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John Oliver explains why the IRS is like your anus.

It's a gross analogy that actually makes a ton of sense.

John Oliver explains why the IRS is like your anus.

John Oliver is right — it's easy to blame the IRS for the frustrations of tax season.

  1. The tax code is so endlessly complex, paying your taxes is about as simple as solving a vector calculus problem in your head during an Iron Maiden concert.
  2. When you're inevitably confused, trying to get a hold of a human being on the phone or in person to, you know, actually explain how to do things the right way to you is next to impossible.
  3. And perhaps the bottom line ... no one likes having less money.

But the things that are probably stressing you out are actually not their fault.

Like any government agency, the IRS doesn't make its own rules; it's just enforcing the tax law the way Congress wrote it. And the fact that we link the IRS and the tax code in our minds probably has more to do with the legacy of partisan political battles of the '90s than anything else.

And, if you hate the long lines and hold times, you should want the IRS to have more funding, not less.


And, while having more money in your pocket is undoubtedly more pleasant than having less, having — you know — nicely paved roads and a military and fire departments to throw water on your house when it's engulfed in flames is also pretty nice.


(These guys, amiright?)

The takeaway?

If you're tearing out your hair trying to figure out how to file your taxes, that's Congress' fault, not the IRS's. Because, unfortunately, if want our country to — you know — work, we really, really, really need the IRS.

Uh, yes.

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A lot of people here are like family to me," Michelle says about Bread for the City — a community nonprofit located in Washington DC that provides local residents with food, clothing, health care, social advocacy, and legal services. And since the pandemic began, the need to support organizations like Bread for the City is greater than ever, which is why Amazon is Delivering Smiles to local charities across the country this holiday season.

Watch the full story:

Amazon is giving back by fulfilling hundreds of AmazonSmile Charity Lists, and donating essential pantry and food items to help organizations like Bread for the City provide to those disproportionately impacted this year.

Visit AmazonSmile Charity Lists to donate directly to a local charity in your community, or simply shop smile.amazon.com and Amazon will donate a portion of the purchase price of eligible products to your charity of choice.
via Brittany Kinley / Facebook

Brittany Kinley, a mother from Mansfield, Texas, had a hilarious mom fail her and she's chalking it up to being just another crazy thing that happened in 2020.

When Kinley filled out the order form for her son Mason's kindergarten class pictures, there was an option to have his name engraved into the photos. But Kinley wasn't interested in having her son's name on the photos so she wrote "I DON'T WANT THIS" on the box.

Well, it appears as though she should have left the box blank because the computer or incredibly literal human that designed the photographs wrote "I DON'T WANT THIS" where mason's name should be.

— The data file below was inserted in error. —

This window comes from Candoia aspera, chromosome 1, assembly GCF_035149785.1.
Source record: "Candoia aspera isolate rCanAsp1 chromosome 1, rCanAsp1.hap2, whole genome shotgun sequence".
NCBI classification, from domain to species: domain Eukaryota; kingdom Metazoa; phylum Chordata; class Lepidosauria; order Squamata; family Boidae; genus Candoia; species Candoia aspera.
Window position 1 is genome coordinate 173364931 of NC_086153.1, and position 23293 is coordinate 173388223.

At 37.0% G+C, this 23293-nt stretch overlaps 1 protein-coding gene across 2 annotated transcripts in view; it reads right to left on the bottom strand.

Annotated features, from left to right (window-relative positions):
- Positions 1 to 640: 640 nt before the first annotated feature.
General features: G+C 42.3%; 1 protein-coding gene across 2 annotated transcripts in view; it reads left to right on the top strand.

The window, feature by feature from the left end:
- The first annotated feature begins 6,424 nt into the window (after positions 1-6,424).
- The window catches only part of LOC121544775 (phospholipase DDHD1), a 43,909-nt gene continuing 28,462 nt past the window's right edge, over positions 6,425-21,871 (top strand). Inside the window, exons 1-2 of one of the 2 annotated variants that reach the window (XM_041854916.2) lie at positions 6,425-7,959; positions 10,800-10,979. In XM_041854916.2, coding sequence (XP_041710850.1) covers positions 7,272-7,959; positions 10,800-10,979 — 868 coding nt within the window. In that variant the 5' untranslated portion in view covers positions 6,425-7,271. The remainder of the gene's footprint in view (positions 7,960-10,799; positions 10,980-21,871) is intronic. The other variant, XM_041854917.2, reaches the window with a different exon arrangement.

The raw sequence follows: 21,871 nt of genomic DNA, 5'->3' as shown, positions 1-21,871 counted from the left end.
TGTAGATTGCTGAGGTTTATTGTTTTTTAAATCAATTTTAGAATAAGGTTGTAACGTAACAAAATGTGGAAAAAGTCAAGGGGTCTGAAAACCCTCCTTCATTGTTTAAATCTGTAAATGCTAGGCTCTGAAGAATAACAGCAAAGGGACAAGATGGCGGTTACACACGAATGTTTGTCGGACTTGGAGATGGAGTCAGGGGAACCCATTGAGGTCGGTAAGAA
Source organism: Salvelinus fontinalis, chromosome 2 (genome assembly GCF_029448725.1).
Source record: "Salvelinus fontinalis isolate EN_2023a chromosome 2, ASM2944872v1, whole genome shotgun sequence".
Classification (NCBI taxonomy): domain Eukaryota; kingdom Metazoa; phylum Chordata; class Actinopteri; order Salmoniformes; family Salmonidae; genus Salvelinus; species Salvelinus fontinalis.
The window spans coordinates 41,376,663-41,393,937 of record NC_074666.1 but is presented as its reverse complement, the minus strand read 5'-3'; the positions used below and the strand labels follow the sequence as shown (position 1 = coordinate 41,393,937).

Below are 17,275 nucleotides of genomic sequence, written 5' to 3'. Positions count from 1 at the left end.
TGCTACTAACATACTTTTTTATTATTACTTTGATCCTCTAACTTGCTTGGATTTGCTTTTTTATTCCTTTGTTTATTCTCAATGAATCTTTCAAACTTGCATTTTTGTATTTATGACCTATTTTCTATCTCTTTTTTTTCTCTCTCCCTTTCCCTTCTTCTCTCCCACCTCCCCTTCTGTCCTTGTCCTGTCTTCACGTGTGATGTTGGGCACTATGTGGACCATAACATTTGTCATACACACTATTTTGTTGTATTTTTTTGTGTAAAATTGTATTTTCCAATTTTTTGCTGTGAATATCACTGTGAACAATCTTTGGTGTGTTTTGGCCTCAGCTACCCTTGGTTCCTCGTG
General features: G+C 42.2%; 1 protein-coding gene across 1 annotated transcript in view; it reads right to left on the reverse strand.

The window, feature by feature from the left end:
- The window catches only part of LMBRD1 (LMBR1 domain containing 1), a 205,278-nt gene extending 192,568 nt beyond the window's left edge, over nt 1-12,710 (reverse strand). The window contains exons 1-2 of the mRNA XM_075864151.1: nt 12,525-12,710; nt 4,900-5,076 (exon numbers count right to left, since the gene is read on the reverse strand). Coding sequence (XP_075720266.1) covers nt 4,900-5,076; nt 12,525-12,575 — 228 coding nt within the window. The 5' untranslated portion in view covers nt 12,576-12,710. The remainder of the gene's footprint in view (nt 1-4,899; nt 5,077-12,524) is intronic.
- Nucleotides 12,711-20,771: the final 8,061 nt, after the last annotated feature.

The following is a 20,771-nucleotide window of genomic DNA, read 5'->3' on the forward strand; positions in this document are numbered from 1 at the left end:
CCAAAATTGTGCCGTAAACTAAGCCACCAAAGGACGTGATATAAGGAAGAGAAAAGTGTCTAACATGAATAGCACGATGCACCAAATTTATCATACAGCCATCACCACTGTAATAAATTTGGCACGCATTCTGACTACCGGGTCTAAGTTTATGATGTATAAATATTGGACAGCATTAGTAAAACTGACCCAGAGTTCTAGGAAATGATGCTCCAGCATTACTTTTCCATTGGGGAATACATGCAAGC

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True

A lot of people here are like family to me," Michelle says about Bread for the City — a community nonprofit located in Washington DC that provides local residents with food, clothing, health care, social advocacy, and legal services. And since the pandemic began, the need to support organizations like Bread for the City is greater than ever, which is why Amazon is Delivering Smiles to local charities across the country this holiday season.

Watch the full story:

Amazon is giving back by fulfilling hundreds of AmazonSmile Charity Lists, and donating essential pantry and food items to help organizations like Bread for the City provide to those disproportionately impacted this year.

Visit AmazonSmile Charity Lists to donate directly to a local charity in your community, or simply shop smile.amazon.com and Amazon will donate a portion of the purchase price of eligible products to your charity of choice.

James Taylor is one of the best-selling music artists of all time, with five Grammy awards, more than 100 million albums sold and an induction into the Rock and Roll Hall of Fame under his belt.

A new video of him casually singing with his family from their home in Montana just oozes wholesomeness in a soul-stirring three-part harmony. With simple, pure musicianship, Taylor plays guitar and sings lead vocals while his wife Kim and son Henry add harmony on his song "Now You Can Close Your Eyes." Originally released on Taylor's 1971 album Mud Slide Slim and the Blue Horizon, it's an absolutely gorgeous gift to us during this uncertain time.

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via UDOT / Facebook

In December 2018, The Utah Department of Transportation opened the largest wildlife overpass in the state, spanning 320 by 50 feet across all six lanes of Interstate 80.

Its construction was intended to make traveling through the I-80 corridor in Summit County safer for motorists and the local wildlife.

The Salt Lake Tribune reports that there were over 100 animal incidents on the interstate since 2016, giving the stretch of highway the unfortunate nickname of "Slaughter Row."

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